Recently, in talking to a newly released felon, I was reminded that you can take a prisoner out of his cell, but for him to be free, he must unlock the door to his thinking. Blessedly, we now know, from neuroscience, that the brain has greater neuroplasticity than ever considered, which means that who you are becoming has much, much bigger possibilities than old, self-limiting beliefs from the past suggest. Swiss psychiatrist Carl Jung discovered this nearly a century ago, followed by younger contemporaries like Ernest Holmes. Each experienced liberation because they were willing to have increasingly courageous conversations about human nature than ever before.

Talented composer and singer Daniel Nahmod puts it this way in his recent song, "Just Begun": "I did it ... took the leap of faith and landed on my feet ... I have never felt so good in all my life, never felt so sure about what I've done." What lyric might we be singing, you and I, if we aimed higher than we have lately? What if aiming higher had nothing to do with stressing yourself silly, or struggling and straining to achieve something "outside"? What if standing taller simply meant giving yourself permission to release the belief that who you are is not enough in that particular situation that has been a bugaboo lately? What if you embraced more deeply the fact that you are not your circumstances or conditions, and were free to express the magnificence that transcends the box of limited thinking?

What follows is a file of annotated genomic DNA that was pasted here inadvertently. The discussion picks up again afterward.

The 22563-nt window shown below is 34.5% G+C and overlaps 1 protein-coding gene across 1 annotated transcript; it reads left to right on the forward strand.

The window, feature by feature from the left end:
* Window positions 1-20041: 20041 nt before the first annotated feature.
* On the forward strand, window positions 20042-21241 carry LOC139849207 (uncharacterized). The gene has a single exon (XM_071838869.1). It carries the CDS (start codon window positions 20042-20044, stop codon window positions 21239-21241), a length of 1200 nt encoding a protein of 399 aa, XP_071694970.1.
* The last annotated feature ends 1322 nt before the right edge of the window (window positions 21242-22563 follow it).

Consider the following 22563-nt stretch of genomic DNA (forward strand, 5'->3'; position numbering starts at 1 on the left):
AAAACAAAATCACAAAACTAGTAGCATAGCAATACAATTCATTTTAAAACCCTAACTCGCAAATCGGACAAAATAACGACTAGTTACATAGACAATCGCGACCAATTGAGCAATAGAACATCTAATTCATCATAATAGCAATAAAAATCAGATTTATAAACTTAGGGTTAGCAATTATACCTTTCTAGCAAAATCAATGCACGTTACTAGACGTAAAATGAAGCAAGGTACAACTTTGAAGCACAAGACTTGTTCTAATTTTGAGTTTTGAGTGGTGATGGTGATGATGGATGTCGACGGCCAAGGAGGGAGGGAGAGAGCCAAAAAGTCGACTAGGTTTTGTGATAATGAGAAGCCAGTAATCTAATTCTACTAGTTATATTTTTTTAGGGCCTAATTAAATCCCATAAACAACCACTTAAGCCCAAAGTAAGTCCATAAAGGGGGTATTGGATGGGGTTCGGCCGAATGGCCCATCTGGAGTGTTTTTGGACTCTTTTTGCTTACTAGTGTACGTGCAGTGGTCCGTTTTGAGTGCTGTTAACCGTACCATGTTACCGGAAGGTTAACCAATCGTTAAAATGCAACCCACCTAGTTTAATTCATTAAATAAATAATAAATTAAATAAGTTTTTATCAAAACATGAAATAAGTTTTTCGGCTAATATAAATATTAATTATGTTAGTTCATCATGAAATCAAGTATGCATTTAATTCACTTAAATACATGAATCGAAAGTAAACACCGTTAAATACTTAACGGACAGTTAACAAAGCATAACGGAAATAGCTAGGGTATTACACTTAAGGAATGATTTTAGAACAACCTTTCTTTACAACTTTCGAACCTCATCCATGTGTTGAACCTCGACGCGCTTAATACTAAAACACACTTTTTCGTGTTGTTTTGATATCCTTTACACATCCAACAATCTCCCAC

What if developing personal mastery in courage did not mean cultivating a false, flaky euphoria like space cadets, but really hinged on being willing to entertain a daily practice? Michael Beckwith describes it this way: "We are not here to be euphoric, but to get free ... [w]hat you practice, you ultimately embody."

Here is my prescription for an increasingly healing and courageous conversation:

  1. Take as needed the reminder that courage comes from heart.
  2. Have a heart for yourself, for your heartfelt truth, at least four times a day or more, as needed.
  3. Consider that it might be possible to find pure gold in the midst of the muck that's held your feet fast to your disbelief in who you really are.
  4. Pretend that all life force is available to you the moment you enter the stillness of your heart and listen in the silence.
  5. Consider whatever arises from the stillness your remedy for whatever has troubled you in the last 24 hours.
  6. Contemplate the little action step that arises from your heart.
  7. Decide to have a little courageous conversation with yourself by writing yourself a letter, describing the freedom you are seeking.
  8. Recall the line, "You shall know the Truth, and the Truth shall make you free" (John 8:32).
  9. Dwell in your own truth for the next 24 hours.
  10. Answer the following: If you really knew the truth, that you are absolutely free to relocate, reclaim and express the natural beauty in your heart that lives beneath fear of vulnerability and judgment, what would you express more fully through your life right now?

Your turn: Where would you like to express more courage? What conversation does your heart long to initiate if you were a master at courageous conversation?

I'm listening and learning from you, my teachers.